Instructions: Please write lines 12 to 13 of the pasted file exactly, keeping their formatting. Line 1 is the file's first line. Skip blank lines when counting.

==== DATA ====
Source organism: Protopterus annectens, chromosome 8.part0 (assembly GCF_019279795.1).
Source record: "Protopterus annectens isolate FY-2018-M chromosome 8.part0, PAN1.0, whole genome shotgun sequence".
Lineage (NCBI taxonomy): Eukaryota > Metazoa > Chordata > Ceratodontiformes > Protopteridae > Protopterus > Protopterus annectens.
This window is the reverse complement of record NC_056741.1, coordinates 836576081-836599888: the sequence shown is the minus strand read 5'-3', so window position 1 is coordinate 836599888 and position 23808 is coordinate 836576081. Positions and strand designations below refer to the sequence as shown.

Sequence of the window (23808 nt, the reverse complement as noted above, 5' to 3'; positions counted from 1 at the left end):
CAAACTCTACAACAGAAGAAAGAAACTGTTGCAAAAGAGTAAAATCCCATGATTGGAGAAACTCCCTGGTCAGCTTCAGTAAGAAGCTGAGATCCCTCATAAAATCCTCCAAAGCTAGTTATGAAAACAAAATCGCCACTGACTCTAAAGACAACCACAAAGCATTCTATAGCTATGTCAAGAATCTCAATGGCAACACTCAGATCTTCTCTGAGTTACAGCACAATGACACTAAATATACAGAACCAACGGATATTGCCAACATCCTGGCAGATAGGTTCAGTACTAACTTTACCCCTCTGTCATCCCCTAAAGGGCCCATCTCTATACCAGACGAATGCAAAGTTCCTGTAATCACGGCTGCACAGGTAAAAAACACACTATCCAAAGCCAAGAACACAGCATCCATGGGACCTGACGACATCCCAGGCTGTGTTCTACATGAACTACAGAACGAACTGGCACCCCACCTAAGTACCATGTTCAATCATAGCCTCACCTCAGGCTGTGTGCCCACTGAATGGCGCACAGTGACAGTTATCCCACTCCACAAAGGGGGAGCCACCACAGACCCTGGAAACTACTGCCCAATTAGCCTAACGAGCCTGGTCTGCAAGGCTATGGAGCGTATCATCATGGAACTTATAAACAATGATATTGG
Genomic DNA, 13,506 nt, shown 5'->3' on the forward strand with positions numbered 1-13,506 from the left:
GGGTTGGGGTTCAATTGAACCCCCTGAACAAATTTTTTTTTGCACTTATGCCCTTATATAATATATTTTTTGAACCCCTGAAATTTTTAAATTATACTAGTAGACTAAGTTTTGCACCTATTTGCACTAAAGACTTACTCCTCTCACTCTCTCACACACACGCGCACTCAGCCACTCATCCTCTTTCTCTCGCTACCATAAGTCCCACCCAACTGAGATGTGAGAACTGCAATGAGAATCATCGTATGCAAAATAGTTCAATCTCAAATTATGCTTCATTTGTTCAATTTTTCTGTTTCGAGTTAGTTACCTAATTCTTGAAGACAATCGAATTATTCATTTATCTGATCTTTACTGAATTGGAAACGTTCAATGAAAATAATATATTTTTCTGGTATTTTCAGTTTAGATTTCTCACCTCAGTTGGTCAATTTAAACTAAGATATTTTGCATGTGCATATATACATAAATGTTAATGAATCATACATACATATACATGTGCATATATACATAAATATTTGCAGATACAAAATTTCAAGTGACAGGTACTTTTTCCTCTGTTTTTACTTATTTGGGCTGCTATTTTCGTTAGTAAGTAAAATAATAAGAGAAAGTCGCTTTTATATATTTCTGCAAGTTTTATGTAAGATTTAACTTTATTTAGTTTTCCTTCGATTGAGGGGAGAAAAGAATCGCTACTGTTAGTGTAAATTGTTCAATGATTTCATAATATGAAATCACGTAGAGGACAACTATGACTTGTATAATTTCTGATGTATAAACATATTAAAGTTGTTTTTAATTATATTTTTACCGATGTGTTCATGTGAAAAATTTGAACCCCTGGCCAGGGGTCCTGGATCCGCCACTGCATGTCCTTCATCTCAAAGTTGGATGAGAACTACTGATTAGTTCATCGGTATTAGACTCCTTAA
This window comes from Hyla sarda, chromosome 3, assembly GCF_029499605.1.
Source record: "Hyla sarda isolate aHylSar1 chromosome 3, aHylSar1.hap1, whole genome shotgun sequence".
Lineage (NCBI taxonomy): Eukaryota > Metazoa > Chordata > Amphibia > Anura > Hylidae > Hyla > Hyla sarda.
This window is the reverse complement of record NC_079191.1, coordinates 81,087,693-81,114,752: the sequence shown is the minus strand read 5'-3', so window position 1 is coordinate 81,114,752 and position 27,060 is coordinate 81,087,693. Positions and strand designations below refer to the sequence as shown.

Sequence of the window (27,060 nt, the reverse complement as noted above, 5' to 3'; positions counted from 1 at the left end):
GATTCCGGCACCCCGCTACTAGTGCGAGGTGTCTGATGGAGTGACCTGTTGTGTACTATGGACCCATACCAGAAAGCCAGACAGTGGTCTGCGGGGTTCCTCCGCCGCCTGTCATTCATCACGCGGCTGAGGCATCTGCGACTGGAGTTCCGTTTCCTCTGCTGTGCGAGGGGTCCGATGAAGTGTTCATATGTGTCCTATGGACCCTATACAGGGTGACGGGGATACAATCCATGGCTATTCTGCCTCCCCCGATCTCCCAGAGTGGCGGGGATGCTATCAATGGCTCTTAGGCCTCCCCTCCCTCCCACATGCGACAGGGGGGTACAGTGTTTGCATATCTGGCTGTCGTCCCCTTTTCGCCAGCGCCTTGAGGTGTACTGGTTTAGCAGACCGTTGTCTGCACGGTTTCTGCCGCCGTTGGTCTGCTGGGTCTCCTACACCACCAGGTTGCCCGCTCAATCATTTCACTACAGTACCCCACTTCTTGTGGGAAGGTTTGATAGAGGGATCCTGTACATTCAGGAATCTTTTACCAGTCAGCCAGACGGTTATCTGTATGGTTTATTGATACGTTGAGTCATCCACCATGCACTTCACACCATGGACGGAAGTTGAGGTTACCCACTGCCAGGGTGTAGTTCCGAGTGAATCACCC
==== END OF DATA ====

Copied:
This window is the reverse complement of record NC_079191.1, coordinates 81,087,693-81,114,752: the sequence shown is the minus strand read 5'-3', so window position 1 is coordinate 81,114,752 and position 27,060 is coordinate 81,087,693. Positions and strand designations below refer to the sequence as shown.

Sequence of the window (27,060 nt, the reverse complement as noted above, 5' to 3'; positions counted from 1 at the left end):